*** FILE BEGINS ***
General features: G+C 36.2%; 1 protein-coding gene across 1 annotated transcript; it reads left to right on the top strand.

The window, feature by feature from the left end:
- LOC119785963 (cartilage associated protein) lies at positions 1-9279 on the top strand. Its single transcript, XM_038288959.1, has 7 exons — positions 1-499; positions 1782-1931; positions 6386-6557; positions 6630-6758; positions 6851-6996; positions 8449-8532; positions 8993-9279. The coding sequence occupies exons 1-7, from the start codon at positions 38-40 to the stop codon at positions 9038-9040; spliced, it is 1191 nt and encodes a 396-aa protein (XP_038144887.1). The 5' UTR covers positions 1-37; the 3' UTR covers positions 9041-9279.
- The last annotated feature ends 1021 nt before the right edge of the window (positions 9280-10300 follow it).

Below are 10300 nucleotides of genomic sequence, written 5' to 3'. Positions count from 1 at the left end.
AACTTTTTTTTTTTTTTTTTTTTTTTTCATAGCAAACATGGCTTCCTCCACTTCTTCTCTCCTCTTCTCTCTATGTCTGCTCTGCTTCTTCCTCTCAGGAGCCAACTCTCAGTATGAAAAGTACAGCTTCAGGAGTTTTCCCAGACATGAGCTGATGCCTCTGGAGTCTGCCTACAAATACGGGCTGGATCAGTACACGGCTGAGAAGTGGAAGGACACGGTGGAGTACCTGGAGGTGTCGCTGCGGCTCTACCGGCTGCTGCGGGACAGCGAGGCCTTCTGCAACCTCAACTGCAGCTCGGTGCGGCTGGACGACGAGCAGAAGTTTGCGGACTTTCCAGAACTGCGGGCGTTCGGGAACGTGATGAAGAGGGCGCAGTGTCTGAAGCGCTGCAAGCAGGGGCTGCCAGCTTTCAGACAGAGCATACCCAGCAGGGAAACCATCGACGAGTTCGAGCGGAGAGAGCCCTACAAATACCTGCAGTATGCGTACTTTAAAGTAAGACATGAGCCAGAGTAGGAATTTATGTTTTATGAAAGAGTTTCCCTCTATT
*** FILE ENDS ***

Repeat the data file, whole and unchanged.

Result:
General features: G+C 36.2%; 1 protein-coding gene across 1 annotated transcript; it reads left to right on the top strand.

The window, feature by feature from the left end:
- LOC119785963 (cartilage associated protein) lies at positions 1-9279 on the top strand. Its single transcript, XM_038288959.1, has 7 exons — positions 1-499; positions 1782-1931; positions 6386-6557; positions 6630-6758; positions 6851-6996; positions 8449-8532; positions 8993-9279. The coding sequence occupies exons 1-7, from the start codon at positions 38-40 to the stop codon at positions 9038-9040; spliced, it is 1191 nt and encodes a 396-aa protein (XP_038144887.1). The 5' UTR covers positions 1-37; the 3' UTR covers positions 9041-9279.
- The last annotated feature ends 1021 nt before the right edge of the window (positions 9280-10300 follow it).

Below are 10300 nucleotides of genomic sequence, written 5' to 3'. Positions count from 1 at the left end.
AACTTTTTTTTTTTTTTTTTTTTTTTTCATAGCAAACATGGCTTCCTCCACTTCTTCTCTCCTCTTCTCTCTATGTCTGCTCTGCTTCTTCCTCTCAGGAGCCAACTCTCAGTATGAAAAGTACAGCTTCAGGAGTTTTCCCAGACATGAGCTGATGCCTCTGGAGTCTGCCTACAAATACGGGCTGGATCAGTACACGGCTGAGAAGTGGAAGGACACGGTGGAGTACCTGGAGGTGTCGCTGCGGCTCTACCGGCTGCTGCGGGACAGCGAGGCCTTCTGCAACCTCAACTGCAGCTCGGTGCGGCTGGACGACGAGCAGAAGTTTGCGGACTTTCCAGAACTGCGGGCGTTCGGGAACGTGATGAAGAGGGCGCAGTGTCTGAAGCGCTGCAAGCAGGGGCTGCCAGCTTTCAGACAGAGCATACCCAGCAGGGAAACCATCGACGAGTTCGAGCGGAGAGAGCCCTACAAATACCTGCAGTATGCGTACTTTAAAGTAAGACATGAGCCAGAGTAGGAATTTATGTTTTATGAAAGAGTTTCCCTCTATT